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Figure 4 - Leica M9 digital rangefinder small format camera I use a Canon 5D Mkll camera as a backup camera. It has a full size CMOS chip like the 1Ds MKIIl and the identical pixel count of 21.1 mega pixels. The 5D Mkll lacks the ruggedness, waterproofing and many features of the much more expensive 1Ds Mklll, but is still a great camera in its own right and I cannot tell the difference in quality in the final images. I have used both cameras on several assignments and by the time the images were printed in the magazine I couldnt tell which image was shot with the 5D Mkll and which was shot with the 1Ds MKIII. The bottom line here is that if your foray into magazine photography is being delayed until you can afford the top of the line camera, my advice is: if you are ready in all other respects, dont let the gear stop you. Buying a new camera system is a very emotional issue and over and above the technical specifications, reputation, feel and the love factor, one should really consider the camera dealers support, service and hire facilities for the brand you are considering. If things go wrong, and they do, it is important that you are fully supported by the dealer. They should have the facilities in place to be able to lend you a replacement and also be able to repair your broken equipment quickly. It is also very expensive to own every lens in the range and also a bit disheartening to have to spend the entire fee for the job on a piece of specialised equipment that is probably required just for that particular assignment. You need to have access to a wide range of hire stock that is well maintained and reliable.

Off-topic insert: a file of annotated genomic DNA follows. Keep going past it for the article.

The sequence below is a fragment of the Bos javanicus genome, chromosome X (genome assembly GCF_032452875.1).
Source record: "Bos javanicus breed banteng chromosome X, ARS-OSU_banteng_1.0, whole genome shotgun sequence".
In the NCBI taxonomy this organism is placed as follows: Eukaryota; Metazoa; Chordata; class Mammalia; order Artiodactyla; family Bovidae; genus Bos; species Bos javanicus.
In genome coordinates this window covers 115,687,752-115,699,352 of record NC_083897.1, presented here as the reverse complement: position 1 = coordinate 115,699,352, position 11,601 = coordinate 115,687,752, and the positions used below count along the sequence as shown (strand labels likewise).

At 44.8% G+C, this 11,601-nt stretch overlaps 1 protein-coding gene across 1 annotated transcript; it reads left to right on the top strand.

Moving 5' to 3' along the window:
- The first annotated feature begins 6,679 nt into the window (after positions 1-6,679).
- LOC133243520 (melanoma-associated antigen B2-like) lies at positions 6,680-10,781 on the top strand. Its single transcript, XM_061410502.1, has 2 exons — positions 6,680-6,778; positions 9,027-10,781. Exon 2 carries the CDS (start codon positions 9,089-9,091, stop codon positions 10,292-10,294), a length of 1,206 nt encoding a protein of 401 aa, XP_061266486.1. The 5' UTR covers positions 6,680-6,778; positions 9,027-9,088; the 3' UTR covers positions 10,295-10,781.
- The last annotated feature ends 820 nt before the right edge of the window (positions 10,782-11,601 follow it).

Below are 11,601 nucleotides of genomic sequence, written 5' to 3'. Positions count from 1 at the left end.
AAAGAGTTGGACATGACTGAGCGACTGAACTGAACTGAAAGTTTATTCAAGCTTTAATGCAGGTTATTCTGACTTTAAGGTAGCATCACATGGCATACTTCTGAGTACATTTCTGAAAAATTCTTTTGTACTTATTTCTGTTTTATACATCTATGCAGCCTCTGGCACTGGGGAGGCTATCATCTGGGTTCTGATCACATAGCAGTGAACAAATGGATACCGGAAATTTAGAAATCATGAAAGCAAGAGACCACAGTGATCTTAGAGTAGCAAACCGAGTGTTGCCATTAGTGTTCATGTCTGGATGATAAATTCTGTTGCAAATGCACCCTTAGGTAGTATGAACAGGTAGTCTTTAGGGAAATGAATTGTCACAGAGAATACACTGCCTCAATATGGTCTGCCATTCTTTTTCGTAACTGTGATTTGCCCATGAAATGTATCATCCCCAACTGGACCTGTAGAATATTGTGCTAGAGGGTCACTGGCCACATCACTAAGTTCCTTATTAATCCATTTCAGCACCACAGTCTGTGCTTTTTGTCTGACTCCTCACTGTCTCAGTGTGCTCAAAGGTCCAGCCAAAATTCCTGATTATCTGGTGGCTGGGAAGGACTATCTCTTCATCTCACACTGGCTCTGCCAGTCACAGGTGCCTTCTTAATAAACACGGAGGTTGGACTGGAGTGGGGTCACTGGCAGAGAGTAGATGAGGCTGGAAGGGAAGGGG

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I prefer not to buy online, but rather negotiate a fair price with my main suppliers. I find that if I support them they are always there to support me and believe me, when you are standing there on a job surrounded by clients with egg on your face, with a piece of broken gear, it is a great comfort to be able to call the supplier and hear him say that he is sending a replacement over in a cab. This holds true for all professional equipment; not just cameras.

THE MEDIUM FORMAT CAMERA


Medium format cameras come in a lot of different shapes and configurations; much more so than the small format DSLR. There also seems to be more brands available to the professional with good support and hire facilities. The main players are Hassleblad, Mamiya, Sinar and Leaf.

Figure 5 Mamiya RZ33, Hasselblad H3DII-22, Hasselblad H3DII-31 One of the top digital back manufacturers, Phase One, have struck a deal with Mamiya and now release a complete system based around a Mamiya body and lens.
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Leica has also recently joined the medium format club as has Pentax, the latter of which had previously made an excellent medium format film camera beloved by fashion photographers in particular. This can only be a good thing for photographers as it will lead to better quality, more features and lower prices.